The story of these grounds is the story of a diverse group of people — from those who founded it, to those who worked here, to those affected by its presence in good times and bad — who have shaped this neighborhood for over 160 years.
Dating back to 1856, the Domino Sugar Refinery was once the largest and most productive sugar refinery in the world. At its peak of productivity, it refined 4 million pounds of sugar daily. This site was the “jewel in the crown” of the Domino Sugar empire that at one point produced up to 98% of the sugar consumed in the United States.
This site was also central to the growth of the surrounding Williamsburg area, to the industrialization of the Brooklyn waterfront and to the rise of New York City as a global economic powerhouse. In addition to sugar refining, many other areas of industry — from cooperages to candy companies, burlap bag manufacturers to railroad companies — flourished in Brooklyn during the 19th and 20th centuries as a result of manufacturing synergies with sugar production.
As a result of economic, political and global changes, industrial activity in Brooklyn began to drop off dramatically beginning in the 1950s. Closing its doors in 2004, the Domino Sugar Refinery was the last major active industrial operation on Brooklyn’s once bustling East River waterfront.
Decades of manufacturing displacement, relocation and closure contributed to a transformation of this waterfront and significant changes to the surrounding neighborhood.
Domino Park is a tribute to the story of this site and is dedicated to the diversity and resiliency of generations of Domino workers, their families, and their neighborhood.
The following pages feature a look back at the stories of some of the people who have contributed to this vital legacy.
The Havemeyer name is synonymous with sugar. In fact, starting with a single Manhattan refinery at the turn of the 19th century, the family would eventually build the largest sugar empire in history. In the mid 1850’s Frederick C. Havemeyer Jr. and William F. Havemeyer (who would later become a three-time mayor of New York City), opened a refinery on this site, eventually growing it to a size and scale unmatched by any other facility in the world.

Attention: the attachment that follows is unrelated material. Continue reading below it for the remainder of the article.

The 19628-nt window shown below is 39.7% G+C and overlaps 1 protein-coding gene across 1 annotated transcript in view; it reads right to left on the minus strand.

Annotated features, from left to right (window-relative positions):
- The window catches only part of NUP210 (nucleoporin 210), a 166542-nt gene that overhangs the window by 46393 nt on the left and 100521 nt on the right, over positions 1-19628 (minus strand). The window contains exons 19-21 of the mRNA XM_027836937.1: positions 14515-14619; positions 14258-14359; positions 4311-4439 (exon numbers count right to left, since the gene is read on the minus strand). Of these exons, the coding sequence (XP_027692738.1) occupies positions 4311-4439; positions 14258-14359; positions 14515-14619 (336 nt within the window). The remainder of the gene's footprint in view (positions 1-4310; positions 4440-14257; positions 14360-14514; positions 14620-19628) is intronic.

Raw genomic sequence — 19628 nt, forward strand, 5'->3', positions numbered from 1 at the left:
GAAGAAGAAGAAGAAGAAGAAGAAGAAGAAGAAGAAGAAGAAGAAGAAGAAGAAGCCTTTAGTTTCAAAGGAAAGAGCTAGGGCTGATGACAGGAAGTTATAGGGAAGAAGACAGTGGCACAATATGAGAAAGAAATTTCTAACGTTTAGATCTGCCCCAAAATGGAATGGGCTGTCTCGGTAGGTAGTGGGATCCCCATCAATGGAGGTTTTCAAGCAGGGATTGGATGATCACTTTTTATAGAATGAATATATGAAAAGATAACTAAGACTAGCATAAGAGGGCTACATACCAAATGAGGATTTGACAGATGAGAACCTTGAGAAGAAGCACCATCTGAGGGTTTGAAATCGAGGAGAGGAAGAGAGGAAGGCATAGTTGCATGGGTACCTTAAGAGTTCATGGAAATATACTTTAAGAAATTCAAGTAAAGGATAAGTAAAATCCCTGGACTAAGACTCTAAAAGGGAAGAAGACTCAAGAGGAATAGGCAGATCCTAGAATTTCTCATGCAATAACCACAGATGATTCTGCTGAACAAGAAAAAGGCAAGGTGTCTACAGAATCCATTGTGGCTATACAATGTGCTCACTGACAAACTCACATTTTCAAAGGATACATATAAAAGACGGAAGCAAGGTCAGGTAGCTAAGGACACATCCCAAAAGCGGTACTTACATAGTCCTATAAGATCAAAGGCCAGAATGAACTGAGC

In 1887, Frederick Jr.’s son, H.O. Havemeyer, established the Sugar Refineries Company, commonly known as the Sugar Trust. This monopoly dominated the sugar industry so powerfully that by 1907, the Trust owned or controlled over ninety percent of the sugar market in the U.S., before it was eventually disbanded by the government.
The “American Sugar Family”
The success of sugar refining here in Williamsburg attracted workers from all over the world. People came to Brooklyn to find work as engineers and watchmen, stenographers and scale-adjusters, sugar boilers and pipe-fitters. The early part of the 20th century marked a period of significant productivity and shared prosperity here at the Refinery.
Beginning in 1920, the American Sugar Refining Company chronicled the company’s global activities and celebrated the personal and professional milestones of its employees in the monthly publication, “The American Sugar Family.”
The magazine was published for several decades and aimed to spotlight “the countless incidents of happiness and usefulness in our life together,” such as the successes of the company’s bowling team, “The Sugar Bowlers,” or the achievements of the women of the inspection team in the Small Package Department.